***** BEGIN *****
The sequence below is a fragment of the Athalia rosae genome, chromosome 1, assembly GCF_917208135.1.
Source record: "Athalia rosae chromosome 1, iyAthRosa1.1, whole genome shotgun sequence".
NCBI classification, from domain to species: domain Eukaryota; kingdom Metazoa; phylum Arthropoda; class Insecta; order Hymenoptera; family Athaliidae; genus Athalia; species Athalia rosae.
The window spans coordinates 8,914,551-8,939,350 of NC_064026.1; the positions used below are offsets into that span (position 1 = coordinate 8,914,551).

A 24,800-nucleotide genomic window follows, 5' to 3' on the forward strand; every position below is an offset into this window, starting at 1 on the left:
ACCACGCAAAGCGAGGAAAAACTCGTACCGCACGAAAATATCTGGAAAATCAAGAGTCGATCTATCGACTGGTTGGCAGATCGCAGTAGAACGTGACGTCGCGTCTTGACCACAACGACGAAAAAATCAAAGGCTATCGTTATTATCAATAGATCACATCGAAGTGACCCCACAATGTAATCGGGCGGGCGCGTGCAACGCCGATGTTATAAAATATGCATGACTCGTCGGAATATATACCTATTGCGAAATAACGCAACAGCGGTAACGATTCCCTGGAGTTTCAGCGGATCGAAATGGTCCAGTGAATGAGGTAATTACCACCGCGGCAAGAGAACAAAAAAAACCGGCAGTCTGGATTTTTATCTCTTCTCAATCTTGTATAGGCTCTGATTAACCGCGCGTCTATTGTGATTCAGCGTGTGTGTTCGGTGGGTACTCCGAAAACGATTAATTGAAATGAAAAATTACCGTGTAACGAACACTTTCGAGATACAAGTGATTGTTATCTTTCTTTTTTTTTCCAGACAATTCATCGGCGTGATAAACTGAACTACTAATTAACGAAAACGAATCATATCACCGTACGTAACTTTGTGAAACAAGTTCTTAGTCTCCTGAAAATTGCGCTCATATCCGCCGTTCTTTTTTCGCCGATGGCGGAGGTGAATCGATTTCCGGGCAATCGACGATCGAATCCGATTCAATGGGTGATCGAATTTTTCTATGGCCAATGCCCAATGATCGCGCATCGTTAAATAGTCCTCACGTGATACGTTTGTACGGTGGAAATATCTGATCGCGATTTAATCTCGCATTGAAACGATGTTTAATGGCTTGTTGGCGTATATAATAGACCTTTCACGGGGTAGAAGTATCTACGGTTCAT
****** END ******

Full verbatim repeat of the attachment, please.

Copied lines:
The sequence below is a fragment of the Athalia rosae genome, chromosome 1, assembly GCF_917208135.1.
Source record: "Athalia rosae chromosome 1, iyAthRosa1.1, whole genome shotgun sequence".
NCBI classification, from domain to species: domain Eukaryota; kingdom Metazoa; phylum Arthropoda; class Insecta; order Hymenoptera; family Athaliidae; genus Athalia; species Athalia rosae.
The window spans coordinates 8,914,551-8,939,350 of NC_064026.1; the positions used below are offsets into that span (position 1 = coordinate 8,914,551).

A 24,800-nucleotide genomic window follows, 5' to 3' on the forward strand; every position below is an offset into this window, starting at 1 on the left:
ACCACGCAAAGCGAGGAAAAACTCGTACCGCACGAAAATATCTGGAAAATCAAGAGTCGATCTATCGACTGGTTGGCAGATCGCAGTAGAACGTGACGTCGCGTCTTGACCACAACGACGAAAAAATCAAAGGCTATCGTTATTATCAATAGATCACATCGAAGTGACCCCACAATGTAATCGGGCGGGCGCGTGCAACGCCGATGTTATAAAATATGCATGACTCGTCGGAATATATACCTATTGCGAAATAACGCAACAGCGGTAACGATTCCCTGGAGTTTCAGCGGATCGAAATGGTCCAGTGAATGAGGTAATTACCACCGCGGCAAGAGAACAAAAAAAACCGGCAGTCTGGATTTTTATCTCTTCTCAATCTTGTATAGGCTCTGATTAACCGCGCGTCTATTGTGATTCAGCGTGTGTGTTCGGTGGGTACTCCGAAAACGATTAATTGAAATGAAAAATTACCGTGTAACGAACACTTTCGAGATACAAGTGATTGTTATCTTTCTTTTTTTTTCCAGACAATTCATCGGCGTGATAAACTGAACTACTAATTAACGAAAACGAATCATATCACCGTACGTAACTTTGTGAAACAAGTTCTTAGTCTCCTGAAAATTGCGCTCATATCCGCCGTTCTTTTTTCGCCGATGGCGGAGGTGAATCGATTTCCGGGCAATCGACGATCGAATCCGATTCAATGGGTGATCGAATTTTTCTATGGCCAATGCCCAATGATCGCGCATCGTTAAATAGTCCTCACGTGATACGTTTGTACGGTGGAAATATCTGATCGCGATTTAATCTCGCATTGAAACGATGTTTAATGGCTTGTTGGCGTATATAATAGACCTTTCACGGGGTAGAAGTATCTACGGTTCAT